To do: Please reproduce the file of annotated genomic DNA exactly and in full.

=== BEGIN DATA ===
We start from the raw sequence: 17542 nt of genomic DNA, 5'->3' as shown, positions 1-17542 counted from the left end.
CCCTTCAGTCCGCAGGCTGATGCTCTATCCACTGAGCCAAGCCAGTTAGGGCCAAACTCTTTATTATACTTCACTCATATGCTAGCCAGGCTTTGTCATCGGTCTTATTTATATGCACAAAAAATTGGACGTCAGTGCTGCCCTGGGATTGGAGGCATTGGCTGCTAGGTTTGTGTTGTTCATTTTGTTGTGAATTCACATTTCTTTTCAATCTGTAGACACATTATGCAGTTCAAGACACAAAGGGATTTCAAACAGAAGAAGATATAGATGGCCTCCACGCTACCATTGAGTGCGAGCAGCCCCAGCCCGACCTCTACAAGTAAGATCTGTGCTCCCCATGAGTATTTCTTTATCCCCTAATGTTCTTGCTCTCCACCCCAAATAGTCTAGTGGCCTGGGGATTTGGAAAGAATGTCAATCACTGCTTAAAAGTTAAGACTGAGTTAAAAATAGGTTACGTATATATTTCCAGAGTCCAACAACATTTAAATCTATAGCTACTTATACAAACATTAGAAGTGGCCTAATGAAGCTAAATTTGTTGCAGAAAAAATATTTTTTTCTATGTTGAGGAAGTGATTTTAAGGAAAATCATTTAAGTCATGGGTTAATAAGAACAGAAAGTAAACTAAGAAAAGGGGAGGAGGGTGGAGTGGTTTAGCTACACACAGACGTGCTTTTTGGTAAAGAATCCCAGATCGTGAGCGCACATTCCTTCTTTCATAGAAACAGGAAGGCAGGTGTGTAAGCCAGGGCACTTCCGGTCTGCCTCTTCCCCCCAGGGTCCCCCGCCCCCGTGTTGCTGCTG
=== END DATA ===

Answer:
We start from the raw sequence: 17542 nt of genomic DNA, 5'->3' as shown, positions 1-17542 counted from the left end.
CCCTTCAGTCCGCAGGCTGATGCTCTATCCACTGAGCCAAGCCAGTTAGGGCCAAACTCTTTATTATACTTCACTCATATGCTAGCCAGGCTTTGTCATCGGTCTTATTTATATGCACAAAAAATTGGACGTCAGTGCTGCCCTGGGATTGGAGGCATTGGCTGCTAGGTTTGTGTTGTTCATTTTGTTGTGAATTCACATTTCTTTTCAATCTGTAGACACATTATGCAGTTCAAGACACAAAGGGATTTCAAACAGAAGAAGATATAGATGGCCTCCACGCTACCATTGAGTGCGAGCAGCCCCAGCCCGACCTCTACAAGTAAGATCTGTGCTCCCCATGAGTATTTCTTTATCCCCTAATGTTCTTGCTCTCCACCCCAAATAGTCTAGTGGCCTGGGGATTTGGAAAGAATGTCAATCACTGCTTAAAAGTTAAGACTGAGTTAAAAATAGGTTACGTATATATTTCCAGAGTCCAACAACATTTAAATCTATAGCTACTTATACAAACATTAGAAGTGGCCTAATGAAGCTAAATTTGTTGCAGAAAAAATATTTTTTTCTATGTTGAGGAAGTGATTTTAAGGAAAATCATTTAAGTCATGGGTTAATAAGAACAGAAAGTAAACTAAGAAAAGGGGAGGAGGGTGGAGTGGTTTAGCTACACACAGACGTGCTTTTTGGTAAAGAATCCCAGATCGTGAGCGCACATTCCTTCTTTCATAGAAACAGGAAGGCAGGTGTGTAAGCCAGGGCACTTCCGGTCTGCCTCTTCCCCCCAGGGTCCCCCGCCCCCGTGTTGCTGCTG